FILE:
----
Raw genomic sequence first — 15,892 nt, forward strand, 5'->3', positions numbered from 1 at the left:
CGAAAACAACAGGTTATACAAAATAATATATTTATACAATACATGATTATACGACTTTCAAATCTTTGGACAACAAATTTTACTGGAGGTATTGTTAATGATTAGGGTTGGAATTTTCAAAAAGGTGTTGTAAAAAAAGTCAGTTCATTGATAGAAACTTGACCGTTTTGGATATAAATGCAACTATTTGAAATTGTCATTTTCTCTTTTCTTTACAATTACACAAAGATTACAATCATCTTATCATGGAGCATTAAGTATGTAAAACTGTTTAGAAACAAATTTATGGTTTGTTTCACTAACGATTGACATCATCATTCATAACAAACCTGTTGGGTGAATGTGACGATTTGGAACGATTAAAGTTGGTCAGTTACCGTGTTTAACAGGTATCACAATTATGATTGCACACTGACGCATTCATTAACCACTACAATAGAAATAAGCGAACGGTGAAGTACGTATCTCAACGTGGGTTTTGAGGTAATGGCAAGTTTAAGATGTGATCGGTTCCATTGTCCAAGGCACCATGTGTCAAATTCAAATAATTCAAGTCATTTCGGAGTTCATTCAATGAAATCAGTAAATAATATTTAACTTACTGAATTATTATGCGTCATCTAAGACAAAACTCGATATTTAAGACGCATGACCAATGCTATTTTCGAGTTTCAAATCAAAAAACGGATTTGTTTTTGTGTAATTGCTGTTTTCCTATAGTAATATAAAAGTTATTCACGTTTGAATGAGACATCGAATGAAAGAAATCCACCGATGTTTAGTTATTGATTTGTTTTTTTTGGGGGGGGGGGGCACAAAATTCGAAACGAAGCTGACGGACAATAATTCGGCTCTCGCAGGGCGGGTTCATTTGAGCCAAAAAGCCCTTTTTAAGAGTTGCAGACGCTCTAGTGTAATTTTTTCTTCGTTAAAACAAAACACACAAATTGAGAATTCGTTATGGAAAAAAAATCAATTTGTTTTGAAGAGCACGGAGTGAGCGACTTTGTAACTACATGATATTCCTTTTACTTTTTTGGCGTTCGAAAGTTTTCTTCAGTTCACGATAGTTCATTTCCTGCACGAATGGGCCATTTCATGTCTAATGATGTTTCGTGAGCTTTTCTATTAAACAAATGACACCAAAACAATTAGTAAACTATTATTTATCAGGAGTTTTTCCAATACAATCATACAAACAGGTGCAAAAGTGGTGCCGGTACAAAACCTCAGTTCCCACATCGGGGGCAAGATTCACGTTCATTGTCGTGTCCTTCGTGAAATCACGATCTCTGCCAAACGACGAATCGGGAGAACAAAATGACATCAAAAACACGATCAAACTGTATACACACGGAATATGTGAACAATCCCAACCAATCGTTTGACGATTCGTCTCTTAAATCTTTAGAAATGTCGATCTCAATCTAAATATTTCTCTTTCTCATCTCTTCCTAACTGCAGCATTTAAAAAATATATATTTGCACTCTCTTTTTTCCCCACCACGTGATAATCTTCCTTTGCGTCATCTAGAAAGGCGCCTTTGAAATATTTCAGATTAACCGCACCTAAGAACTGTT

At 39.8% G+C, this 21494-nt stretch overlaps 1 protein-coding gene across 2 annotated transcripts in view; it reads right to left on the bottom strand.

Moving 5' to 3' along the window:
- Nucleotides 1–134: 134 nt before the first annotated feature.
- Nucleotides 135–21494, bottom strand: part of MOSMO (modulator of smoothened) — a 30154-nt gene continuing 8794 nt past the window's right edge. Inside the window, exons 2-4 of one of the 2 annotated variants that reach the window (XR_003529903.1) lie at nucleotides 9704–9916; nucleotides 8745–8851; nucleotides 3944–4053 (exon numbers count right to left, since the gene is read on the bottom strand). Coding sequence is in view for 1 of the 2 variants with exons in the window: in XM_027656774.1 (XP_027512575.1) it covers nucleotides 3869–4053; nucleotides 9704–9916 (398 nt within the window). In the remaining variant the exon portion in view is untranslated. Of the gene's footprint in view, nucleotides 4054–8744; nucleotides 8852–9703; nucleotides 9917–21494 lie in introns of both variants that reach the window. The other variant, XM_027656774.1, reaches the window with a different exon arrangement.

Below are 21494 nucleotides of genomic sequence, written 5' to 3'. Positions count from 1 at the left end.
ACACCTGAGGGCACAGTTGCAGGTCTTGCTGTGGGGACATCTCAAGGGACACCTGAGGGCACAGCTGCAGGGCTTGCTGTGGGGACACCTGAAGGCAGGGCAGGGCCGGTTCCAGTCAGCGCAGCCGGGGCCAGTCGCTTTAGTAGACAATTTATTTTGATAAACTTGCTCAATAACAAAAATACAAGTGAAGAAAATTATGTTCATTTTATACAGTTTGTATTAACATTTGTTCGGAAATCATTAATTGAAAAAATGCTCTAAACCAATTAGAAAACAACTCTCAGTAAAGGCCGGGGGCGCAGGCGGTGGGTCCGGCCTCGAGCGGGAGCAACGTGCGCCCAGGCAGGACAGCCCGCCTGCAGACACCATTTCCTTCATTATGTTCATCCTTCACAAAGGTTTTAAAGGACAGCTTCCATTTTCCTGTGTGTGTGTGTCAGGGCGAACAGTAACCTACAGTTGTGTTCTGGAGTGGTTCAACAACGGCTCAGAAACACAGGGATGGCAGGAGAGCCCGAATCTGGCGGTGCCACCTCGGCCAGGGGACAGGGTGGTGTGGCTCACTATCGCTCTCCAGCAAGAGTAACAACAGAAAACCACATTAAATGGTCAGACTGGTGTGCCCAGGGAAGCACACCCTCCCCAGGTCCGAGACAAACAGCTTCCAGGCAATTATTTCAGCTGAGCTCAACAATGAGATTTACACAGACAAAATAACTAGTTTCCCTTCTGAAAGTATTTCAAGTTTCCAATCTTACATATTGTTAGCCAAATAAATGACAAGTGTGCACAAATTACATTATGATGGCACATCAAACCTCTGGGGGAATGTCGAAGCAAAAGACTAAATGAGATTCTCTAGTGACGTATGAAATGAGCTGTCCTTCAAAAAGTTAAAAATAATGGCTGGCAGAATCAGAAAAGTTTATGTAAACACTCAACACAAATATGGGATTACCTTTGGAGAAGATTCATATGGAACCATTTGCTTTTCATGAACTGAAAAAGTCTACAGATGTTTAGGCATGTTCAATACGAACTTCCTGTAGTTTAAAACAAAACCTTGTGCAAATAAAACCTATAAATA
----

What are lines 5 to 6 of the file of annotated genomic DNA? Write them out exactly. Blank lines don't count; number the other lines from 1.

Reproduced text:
- Nucleotides 1–134: 134 nt before the first annotated feature.
- Nucleotides 135–21494, bottom strand: part of MOSMO (modulator of smoothened) — a 30154-nt gene continuing 8794 nt past the window's right edge. Inside the window, exons 2-4 of one of the 2 annotated variants that reach the window (XR_003529903.1) lie at nucleotides 9704–9916; nucleotides 8745–8851; nucleotides 3944–4053 (exon numbers count right to left, since the gene is read on the bottom strand). Coding sequence is in view for 1 of the 2 variants with exons in the window: in XM_027656774.1 (XP_027512575.1) it covers nucleotides 3869–4053; nucleotides 9704–9916 (398 nt within the window). In the remaining variant the exon portion in view is untranslated. Of the gene's footprint in view, nucleotides 4054–8744; nucleotides 8852–9703; nucleotides 9917–21494 lie in introns of both variants that reach the window. The other variant, XM_027656774.1, reaches the window with a different exon arrangement.